Volkswagen has mastered the art of subtle facelifts with the latest Phaeton, where even VW enthusiasts would be hard pressed to notice the changes. Ian Robertson gets to work with a fine toothcomb
The idea of a VW luxo-barge to compete with the Mercedes-Benz S-Class hasn’t gone down convincingly well with the British buying public, with some believing that the Volkswagen mascot on the front grille has perhaps been stretched a little too far. Ask yourself when you actually last saw one of these on the road and that probably answers those nagging doubts, especially when the modest sales numbers have been taken into account. Despite this, Volkswagen is standing by its decision to create this chauffeur special, and treated the Phaeton to a series of incredibly subtle tweaks earlier this year. A quick glance at Volkswagen’s press release revealed that changes have been made to the interior with a new centre console, improved instrument cluster and new touch screen displays for the satellite navigation and climate control. On the outside, there’s a new front grille, with a three-dimensional VW badge, together with brand new designs of alloy wheel. See, we told you the changes were small. Slide into the drivers seat and it’s evident that the Phaeton was designed a generation or so ago. The BMW 7-Series and latest Jaguar XJ have moved the game on so far, that the Phaeton’s classic olde worlde look for the interior is out of step. The bright orange wood trim looks garish, and would be better replaced with a more subtle black oak or modern metallised finish.
There’s meticulous attention to detail everywhere you look, but it still feels a little on the aged side. For example, the electric air vents are hidden until the engine is started, and pre-date a similar design in the Jaguar XF. The seats on the Phaeton are amazingly sumptuous, with seemingly unlimited levels of adjustment, including electric under thigh support, meaning that both driver and passenger are transported in armchair-like comfort. Rear passengers are in for a treat too, with enormous amounts of legroom, thanks to the 12cm longer wheelbase over the standard car. The Phaeton is powered by the latest common-rail 3.0-litre V6 turbodiesel engine, with particulate filter fitted as standard. Performance is punchy rather than outright quick, while the handling is both safe and secure. As you would expect from a car weighing over two tonnes, it can feel a touch barge like at times. Grip levels are excellent, thanks to the 4MOTION all-wheel-drive, and the air suspension conjures up a truly magic carpet ride. The six-speed automatic gearbox offers seamless changes, and both road and wind noise are well contained.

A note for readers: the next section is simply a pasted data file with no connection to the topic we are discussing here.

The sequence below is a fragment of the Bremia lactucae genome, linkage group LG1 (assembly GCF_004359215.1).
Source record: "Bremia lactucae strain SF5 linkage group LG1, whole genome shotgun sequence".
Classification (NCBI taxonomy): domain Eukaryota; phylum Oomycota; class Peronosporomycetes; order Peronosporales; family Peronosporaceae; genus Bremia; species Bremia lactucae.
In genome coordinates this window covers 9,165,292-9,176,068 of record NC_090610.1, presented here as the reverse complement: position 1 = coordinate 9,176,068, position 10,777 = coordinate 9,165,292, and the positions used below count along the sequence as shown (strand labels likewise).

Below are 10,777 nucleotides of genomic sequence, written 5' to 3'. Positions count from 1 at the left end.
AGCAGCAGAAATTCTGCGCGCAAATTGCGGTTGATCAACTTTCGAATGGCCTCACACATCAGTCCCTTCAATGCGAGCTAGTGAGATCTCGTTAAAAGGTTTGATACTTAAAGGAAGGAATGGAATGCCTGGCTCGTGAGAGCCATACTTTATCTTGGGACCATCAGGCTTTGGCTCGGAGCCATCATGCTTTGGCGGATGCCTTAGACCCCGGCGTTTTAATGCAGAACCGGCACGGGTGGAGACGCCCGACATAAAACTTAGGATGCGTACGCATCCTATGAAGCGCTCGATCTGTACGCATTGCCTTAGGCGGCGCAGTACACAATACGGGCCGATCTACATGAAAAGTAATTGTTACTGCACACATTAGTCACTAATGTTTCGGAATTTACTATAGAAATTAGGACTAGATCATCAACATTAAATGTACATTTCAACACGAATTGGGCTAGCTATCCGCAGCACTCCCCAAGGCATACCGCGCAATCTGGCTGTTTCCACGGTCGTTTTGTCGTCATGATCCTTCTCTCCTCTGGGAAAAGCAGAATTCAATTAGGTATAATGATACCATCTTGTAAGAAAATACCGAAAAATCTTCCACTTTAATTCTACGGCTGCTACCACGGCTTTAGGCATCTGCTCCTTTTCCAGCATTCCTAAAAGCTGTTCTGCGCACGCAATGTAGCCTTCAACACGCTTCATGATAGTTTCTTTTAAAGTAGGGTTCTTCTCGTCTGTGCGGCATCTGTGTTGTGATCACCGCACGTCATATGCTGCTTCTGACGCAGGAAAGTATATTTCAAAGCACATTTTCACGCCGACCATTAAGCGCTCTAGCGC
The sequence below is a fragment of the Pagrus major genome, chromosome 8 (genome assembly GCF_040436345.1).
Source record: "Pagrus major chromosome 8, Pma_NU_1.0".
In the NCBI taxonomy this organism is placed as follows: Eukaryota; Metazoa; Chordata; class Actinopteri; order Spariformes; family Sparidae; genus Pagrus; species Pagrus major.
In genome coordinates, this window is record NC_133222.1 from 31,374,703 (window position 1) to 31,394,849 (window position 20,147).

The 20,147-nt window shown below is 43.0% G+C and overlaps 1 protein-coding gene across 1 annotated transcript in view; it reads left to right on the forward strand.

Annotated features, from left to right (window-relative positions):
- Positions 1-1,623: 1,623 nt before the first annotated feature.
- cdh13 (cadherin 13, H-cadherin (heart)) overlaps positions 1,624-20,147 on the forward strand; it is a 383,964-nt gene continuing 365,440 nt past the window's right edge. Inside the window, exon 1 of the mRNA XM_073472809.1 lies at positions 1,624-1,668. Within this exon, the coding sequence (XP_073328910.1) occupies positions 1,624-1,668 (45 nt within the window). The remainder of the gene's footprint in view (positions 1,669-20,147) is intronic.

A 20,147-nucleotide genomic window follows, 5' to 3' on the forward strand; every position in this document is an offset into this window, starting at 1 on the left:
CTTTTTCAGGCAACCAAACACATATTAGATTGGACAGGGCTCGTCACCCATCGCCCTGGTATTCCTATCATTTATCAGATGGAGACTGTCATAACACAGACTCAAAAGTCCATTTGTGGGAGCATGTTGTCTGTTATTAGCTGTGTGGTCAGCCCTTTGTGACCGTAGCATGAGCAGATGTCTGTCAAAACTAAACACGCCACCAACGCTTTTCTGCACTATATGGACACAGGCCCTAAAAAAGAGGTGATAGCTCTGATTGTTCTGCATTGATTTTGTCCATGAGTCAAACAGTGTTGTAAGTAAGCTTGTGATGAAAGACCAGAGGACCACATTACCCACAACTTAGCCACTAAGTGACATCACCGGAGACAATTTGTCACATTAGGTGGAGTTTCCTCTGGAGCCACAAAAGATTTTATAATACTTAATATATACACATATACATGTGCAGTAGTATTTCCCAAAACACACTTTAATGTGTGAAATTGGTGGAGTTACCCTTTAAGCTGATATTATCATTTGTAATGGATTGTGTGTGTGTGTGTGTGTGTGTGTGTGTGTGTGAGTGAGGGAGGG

Compared to its class peers, the Phaeton is keenly priced, but some would argue that the volkswagon badge lacks the cachet that the premium marques offer. Badge snobs shouldn’t be too quick to put the Phaeton down though, as they’ll need the cash to back up the claim – in excess of £10,000 extra, in fact, to secure an equivalent BMW or Mercedes-Benz – and that’s even before they’ve taken a look at the lengthy options list.
RIVALS: BMW 730Ld SE, Jaguar XJ Luxury 3.0 V6 Diesel LWB, Mercedes -Benz S 320 C DI L
- Engine: 2967cc, V6, turbodiesel with particulate filter
- Gearbox: 6-speed automatic
- Max power: 230bhp at 4,000rpm
- Max torque: 332lb ft at 1,500-3,500rpm
- Max towing weight: 2,500kg
- Max speed: 146mph
- 0-62mph: 8.4secs
- Combined consumption: 30.1mpg
- CO2 emissions (taxband): 248g/km (L)
- Boot space: 500litres
- Insurance group: 16
Value for money, excellent refinement, meticulous attention to detail, generous legroom
Garish wood trim, old fashioned cabin, lacks badge cachet of other premium marques